Hardball | November 07, 2012
>>> done nothing wrong. political director, chuck todd , who's amazing, and "new york" magazine john heilemann. let's talk about this situation here. let's take a look at some of the facts. here's where we stand now. president obama wins by at least 303 electoral votes . romney got 206. nbc news hasn't called florida yet, even notice, a night later, which has 29 electoral votes . right now the president leads 50% to 49% down there. the popular vote across the country, obama leads by 2.8 million votes, 50% to 48%. chuck, this is something, i know you -- i don't know if you're billy bean or into the money ball stuff going on now, but i have nothing but absolute -- what is the word, praise for people like nate silverman but more importantly the guys in plouffe and axelrod and mussina . they seemed to have the numbers right and we were all the doubters.
>> they had this secret government study that was available to the public called the census and they seemed to understand it a lot better than the folks in the other political party , on the republican side . when you look at what they did. you know, they knew this wasn't going to be easy. they knew there was going to be a fired up republican vote. they knew they were going to have some issues and sort of -- among some conservative white voters, among white men. they basically went about to try to not just recreate what they put together in 2008 , but figure out how to maximize their vote in places where there was growth. demographically in their direction, particularly hispanics . i keep coming back to two counties in particular. orange county , florida , osceola county , florida . i do this because, you know, i'm hearing whispers. first of all, chris, i just think that apology was an unbelievable apology. as heart-felt as i've heard anybody do, when they feel as if they've done something they need to apologize for.
>> i just shouldn't have said it. i know why i thought i said it, i shouldn't have said it.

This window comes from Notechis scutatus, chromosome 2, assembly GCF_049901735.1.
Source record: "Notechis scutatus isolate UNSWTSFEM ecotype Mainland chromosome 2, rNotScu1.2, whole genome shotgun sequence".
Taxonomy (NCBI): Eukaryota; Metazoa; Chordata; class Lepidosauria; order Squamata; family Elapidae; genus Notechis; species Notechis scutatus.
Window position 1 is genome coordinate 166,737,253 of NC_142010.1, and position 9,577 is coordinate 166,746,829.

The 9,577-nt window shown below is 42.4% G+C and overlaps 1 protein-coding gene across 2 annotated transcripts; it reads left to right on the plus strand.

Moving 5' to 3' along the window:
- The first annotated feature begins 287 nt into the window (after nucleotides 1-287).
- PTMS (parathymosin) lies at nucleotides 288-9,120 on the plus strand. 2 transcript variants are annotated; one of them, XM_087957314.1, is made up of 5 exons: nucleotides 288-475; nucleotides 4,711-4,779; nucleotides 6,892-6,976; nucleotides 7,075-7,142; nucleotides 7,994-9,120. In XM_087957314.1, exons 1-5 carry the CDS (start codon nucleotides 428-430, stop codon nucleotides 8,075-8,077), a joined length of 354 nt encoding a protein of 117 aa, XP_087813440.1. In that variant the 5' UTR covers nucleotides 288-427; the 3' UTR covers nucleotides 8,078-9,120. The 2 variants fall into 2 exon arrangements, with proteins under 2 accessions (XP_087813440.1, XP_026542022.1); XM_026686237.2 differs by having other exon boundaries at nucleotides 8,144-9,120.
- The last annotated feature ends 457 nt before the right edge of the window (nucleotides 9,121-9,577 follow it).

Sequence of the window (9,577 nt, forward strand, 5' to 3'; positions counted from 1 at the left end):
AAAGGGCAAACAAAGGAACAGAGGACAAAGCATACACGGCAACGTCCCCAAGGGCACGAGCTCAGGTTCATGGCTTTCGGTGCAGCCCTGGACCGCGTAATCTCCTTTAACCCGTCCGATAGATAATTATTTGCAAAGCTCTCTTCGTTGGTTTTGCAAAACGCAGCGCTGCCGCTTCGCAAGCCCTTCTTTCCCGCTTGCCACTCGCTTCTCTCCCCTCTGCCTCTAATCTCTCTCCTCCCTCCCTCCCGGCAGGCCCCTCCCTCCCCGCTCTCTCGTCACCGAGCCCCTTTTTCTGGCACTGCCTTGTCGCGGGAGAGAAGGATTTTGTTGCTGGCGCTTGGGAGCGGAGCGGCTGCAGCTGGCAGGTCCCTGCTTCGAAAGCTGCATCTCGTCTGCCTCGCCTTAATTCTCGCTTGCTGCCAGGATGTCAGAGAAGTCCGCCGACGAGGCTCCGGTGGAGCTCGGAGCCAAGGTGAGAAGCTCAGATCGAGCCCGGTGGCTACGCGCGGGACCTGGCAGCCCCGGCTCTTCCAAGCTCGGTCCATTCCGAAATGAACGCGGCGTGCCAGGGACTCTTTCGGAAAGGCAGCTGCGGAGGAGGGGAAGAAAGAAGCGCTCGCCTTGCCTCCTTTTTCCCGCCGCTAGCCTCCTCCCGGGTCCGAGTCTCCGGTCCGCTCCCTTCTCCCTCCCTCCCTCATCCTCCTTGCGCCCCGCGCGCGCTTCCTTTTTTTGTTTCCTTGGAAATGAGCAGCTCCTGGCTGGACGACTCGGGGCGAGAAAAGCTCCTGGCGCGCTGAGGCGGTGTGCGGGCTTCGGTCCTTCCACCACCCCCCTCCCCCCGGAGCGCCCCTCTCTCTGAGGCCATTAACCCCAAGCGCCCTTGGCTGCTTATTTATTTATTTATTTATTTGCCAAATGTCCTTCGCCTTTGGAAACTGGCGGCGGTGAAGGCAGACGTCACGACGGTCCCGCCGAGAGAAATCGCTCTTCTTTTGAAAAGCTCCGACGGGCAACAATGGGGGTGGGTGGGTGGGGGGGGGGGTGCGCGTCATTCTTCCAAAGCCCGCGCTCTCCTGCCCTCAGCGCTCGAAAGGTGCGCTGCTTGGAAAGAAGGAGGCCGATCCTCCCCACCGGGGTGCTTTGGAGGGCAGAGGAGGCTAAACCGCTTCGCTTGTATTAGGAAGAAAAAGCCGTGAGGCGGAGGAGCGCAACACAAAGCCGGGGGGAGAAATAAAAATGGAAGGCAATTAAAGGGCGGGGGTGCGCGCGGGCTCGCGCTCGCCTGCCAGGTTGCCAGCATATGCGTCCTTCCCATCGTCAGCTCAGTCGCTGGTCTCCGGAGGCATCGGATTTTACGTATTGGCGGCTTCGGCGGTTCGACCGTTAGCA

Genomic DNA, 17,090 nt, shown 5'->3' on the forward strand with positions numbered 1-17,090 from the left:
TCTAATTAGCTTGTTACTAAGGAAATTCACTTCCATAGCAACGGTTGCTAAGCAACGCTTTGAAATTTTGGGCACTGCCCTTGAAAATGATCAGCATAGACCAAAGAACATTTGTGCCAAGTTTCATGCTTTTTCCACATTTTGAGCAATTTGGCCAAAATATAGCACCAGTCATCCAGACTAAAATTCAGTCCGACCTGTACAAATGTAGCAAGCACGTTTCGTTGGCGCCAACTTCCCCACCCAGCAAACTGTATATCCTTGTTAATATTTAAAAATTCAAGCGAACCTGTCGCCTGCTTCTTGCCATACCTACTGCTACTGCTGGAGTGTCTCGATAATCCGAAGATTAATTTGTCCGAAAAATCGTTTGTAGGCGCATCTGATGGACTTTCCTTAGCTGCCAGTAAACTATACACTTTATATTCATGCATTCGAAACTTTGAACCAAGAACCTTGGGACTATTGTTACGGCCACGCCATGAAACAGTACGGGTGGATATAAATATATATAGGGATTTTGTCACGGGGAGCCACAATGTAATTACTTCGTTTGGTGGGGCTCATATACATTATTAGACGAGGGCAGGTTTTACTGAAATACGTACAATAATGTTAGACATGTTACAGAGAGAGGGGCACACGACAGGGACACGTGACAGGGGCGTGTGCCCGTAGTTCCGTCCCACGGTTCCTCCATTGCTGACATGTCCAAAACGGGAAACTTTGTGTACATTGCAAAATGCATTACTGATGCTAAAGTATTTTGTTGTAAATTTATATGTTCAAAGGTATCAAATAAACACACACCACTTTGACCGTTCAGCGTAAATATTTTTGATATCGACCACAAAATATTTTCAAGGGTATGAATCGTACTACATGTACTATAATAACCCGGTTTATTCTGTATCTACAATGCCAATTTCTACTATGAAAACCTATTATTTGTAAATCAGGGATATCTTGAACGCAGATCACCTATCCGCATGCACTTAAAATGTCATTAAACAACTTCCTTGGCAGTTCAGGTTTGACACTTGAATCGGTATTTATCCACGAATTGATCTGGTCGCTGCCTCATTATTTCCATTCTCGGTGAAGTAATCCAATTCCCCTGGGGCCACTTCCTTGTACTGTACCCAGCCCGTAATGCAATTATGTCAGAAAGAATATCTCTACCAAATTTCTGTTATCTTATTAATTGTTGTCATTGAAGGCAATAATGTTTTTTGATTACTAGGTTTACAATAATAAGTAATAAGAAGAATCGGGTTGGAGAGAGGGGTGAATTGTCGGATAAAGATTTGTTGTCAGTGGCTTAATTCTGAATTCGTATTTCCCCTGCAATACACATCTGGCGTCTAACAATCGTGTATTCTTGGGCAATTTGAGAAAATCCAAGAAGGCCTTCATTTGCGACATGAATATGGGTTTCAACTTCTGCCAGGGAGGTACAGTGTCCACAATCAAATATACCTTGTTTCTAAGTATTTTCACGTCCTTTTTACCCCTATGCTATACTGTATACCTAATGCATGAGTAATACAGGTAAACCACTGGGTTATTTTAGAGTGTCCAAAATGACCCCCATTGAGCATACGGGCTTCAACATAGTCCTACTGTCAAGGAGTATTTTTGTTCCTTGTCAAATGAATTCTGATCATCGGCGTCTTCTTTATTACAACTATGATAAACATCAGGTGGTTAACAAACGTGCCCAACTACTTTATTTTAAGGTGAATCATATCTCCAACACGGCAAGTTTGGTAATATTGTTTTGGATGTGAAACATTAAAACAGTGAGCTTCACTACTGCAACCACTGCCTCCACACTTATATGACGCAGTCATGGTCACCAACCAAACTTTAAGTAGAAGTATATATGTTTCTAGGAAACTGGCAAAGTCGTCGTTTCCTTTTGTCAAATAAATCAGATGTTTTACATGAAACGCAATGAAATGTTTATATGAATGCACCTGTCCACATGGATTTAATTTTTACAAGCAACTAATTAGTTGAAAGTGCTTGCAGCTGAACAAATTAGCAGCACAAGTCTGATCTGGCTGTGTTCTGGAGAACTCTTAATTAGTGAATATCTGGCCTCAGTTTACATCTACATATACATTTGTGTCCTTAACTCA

>> i commend you for it. i want to bring sandy up for a reason because there's a lot of whispering among republican operatives in the romney campaign, oh, if it wasn't for sandy. that is not -- look at -- what happened in the state of florida , would have happened if the election had been september 6th , october 6th or november 6th . this was structural. this was demographic. this had nothing to do with any issue. no auto bailout. no sandy. no any other effects. and so any other excuse that some republicans make is whistling past their grave yards.
>> you accept it's more about demographics, more latino voters, up 10%, almost 11%, almost maxing out. a pretty good showing among white voters, about 39, about the levels of the last four or five cycles.
>> well, i mean, he dropped a little bit. he had 43% of the --
>> before him.
>> yeah, around where gore and kerry were. you know, they were -- the people you mentioned before, david plouffe , jim mussina and jim axelrod -- particularly mussina and plouffe, i wrote about this, they saw this as a contest between economics and demographics. the economics were going to be a headwind for president obama and the only way to win was focus like a laser beam on four groups. the rest of the campaign was just mood music for them. they were looking at african-americans, hispanics , college educated white women and young voters in nine states . that was -- they had a year and a half before they had to engage with romney . a year and a half and a $1 billion to go out into those states and figure out not just in a broad way these were the groups they had to do well with but how do you move those people?